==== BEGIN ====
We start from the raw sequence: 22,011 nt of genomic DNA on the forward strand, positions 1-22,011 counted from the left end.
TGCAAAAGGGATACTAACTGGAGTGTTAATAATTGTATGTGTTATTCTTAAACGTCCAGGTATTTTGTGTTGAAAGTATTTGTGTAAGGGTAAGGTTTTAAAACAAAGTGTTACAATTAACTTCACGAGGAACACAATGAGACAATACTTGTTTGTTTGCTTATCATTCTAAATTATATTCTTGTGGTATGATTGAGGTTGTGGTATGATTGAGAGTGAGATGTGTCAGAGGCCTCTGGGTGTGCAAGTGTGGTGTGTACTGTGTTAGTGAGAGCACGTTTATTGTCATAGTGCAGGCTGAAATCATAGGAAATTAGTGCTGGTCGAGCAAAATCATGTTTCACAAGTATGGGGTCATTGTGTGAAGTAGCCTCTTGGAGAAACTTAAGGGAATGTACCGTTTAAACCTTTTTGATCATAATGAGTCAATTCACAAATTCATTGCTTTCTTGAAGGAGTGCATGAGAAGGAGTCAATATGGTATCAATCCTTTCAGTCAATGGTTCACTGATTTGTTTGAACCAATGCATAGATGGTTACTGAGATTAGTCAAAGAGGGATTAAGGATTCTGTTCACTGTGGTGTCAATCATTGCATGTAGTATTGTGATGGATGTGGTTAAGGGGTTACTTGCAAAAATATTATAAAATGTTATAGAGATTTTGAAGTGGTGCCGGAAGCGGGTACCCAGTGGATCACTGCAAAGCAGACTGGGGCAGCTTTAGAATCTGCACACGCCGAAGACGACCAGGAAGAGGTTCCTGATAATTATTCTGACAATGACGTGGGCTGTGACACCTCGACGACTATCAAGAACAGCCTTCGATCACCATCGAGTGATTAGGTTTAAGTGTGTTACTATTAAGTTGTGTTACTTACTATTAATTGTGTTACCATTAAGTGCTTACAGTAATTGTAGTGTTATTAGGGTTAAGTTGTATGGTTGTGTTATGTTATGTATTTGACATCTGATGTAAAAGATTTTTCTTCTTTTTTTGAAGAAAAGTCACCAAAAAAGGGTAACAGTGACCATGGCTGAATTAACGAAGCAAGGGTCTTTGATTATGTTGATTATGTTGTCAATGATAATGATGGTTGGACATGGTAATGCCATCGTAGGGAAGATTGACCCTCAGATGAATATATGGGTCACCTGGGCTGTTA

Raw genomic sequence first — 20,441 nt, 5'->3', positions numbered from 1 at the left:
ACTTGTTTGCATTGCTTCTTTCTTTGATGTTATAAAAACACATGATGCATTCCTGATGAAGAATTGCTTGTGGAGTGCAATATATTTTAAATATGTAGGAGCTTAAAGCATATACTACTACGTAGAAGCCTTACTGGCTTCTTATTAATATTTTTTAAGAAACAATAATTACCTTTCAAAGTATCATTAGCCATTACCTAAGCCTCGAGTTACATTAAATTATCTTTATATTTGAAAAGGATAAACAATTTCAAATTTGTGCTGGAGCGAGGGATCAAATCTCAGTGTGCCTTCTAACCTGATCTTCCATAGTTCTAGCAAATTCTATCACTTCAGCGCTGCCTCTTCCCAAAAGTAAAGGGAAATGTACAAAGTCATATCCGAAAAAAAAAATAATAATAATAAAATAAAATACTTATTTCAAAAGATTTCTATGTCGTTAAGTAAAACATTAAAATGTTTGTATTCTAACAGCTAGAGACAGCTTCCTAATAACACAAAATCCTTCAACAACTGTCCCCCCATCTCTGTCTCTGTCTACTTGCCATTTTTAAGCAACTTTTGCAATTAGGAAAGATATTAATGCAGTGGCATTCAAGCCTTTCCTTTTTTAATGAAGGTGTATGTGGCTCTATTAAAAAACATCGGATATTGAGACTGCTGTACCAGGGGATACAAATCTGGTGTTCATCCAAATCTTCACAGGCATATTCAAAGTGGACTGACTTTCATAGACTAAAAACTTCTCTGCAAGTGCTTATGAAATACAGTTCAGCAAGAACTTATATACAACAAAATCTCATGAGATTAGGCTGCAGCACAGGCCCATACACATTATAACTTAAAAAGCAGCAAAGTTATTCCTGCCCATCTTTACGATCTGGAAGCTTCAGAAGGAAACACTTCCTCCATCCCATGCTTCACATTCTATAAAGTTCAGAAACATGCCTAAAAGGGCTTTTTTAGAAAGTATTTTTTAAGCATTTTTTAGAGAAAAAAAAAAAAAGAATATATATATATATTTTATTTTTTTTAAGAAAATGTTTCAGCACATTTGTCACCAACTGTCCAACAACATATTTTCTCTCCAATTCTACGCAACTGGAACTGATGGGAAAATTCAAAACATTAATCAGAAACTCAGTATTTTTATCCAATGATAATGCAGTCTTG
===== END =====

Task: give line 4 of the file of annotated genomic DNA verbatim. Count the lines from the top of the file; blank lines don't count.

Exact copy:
ACTTGTTTGCATTGCTTCTTTCTTTGATGTTATAAAAACACATGATGCATTCCTGATGAAGAATTGCTTGTGGAGTGCAATATATTTTAAATATGTAGGAGCTTAAAGCATATACTACTACGTAGAAGCCTTACTGGCTTCTTATTAATATTTTTTAAGAAACAATAATTACCTTTCAAAGTATCATTAGCCATTACCTAAGCCTCGAGTTACATTAAATTATCTTTATATTTGAAAAGGATAAACAATTTCAAATTTGTGCTGGAGCGAGGGATCAAATCTCAGTGTGCCTTCTAACCTGATCTTCCATAGTTCTAGCAAATTCTATCACTTCAGCGCTGCCTCTTCCCAAAAGTAAAGGGAAATGTACAAAGTCATATCCGAAAAAAAAAATAATAATAATAAAATAAAATACTTATTTCAAAAGATTTCTATGTCGTTAAGTAAAACATTAAAATGTTTGTATTCTAACAGCTAGAGACAGCTTCCTAATAACACAAAATCCTTCAACAACTGTCCCCCCATCTCTGTCTCTGTCTACTTGCCATTTTTAAGCAACTTTTGCAATTAGGAAAGATATTAATGCAGTGGCATTCAAGCCTTTCCTTTTTTAATGAAGGTGTATGTGGCTCTATTAAAAAACATCGGATATTGAGACTGCTGTACCAGGGGATACAAATCTGGTGTTCATCCAAATCTTCACAGGCATATTCAAAGTGGACTGACTTTCATAGACTAAAAACTTCTCTGCAAGTGCTTATGAAATACAGTTCAGCAAGAACTTATATACAACAAAATCTCATGAGATTAGGCTGCAGCACAGGCCCATACACATTATAACTTAAAAAGCAGCAAAGTTATTCCTGCCCATCTTTACGATCTGGAAGCTTCAGAAGGAAACACTTCCTCCATCCCATGCTTCACATTCTATAAAGTTCAGAAACATGCCTAAAAGGGCTTTTTTAGAAAGTATTTTTTAAGCATTTTTTAGAGAAAAAAAAAAAAAGAATATATATATATATTTTATTTTTTTTAAGAAAATGTTTCAGCACATTTGTCACCAACTGTCCAACAACATATTTTCTCTCCAATTCTACGCAACTGGAACTGATGGGAAAATTCAAAACATTAATCAGAAACTCAGTATTTTTATCCAATGATAATGCAGTCTTG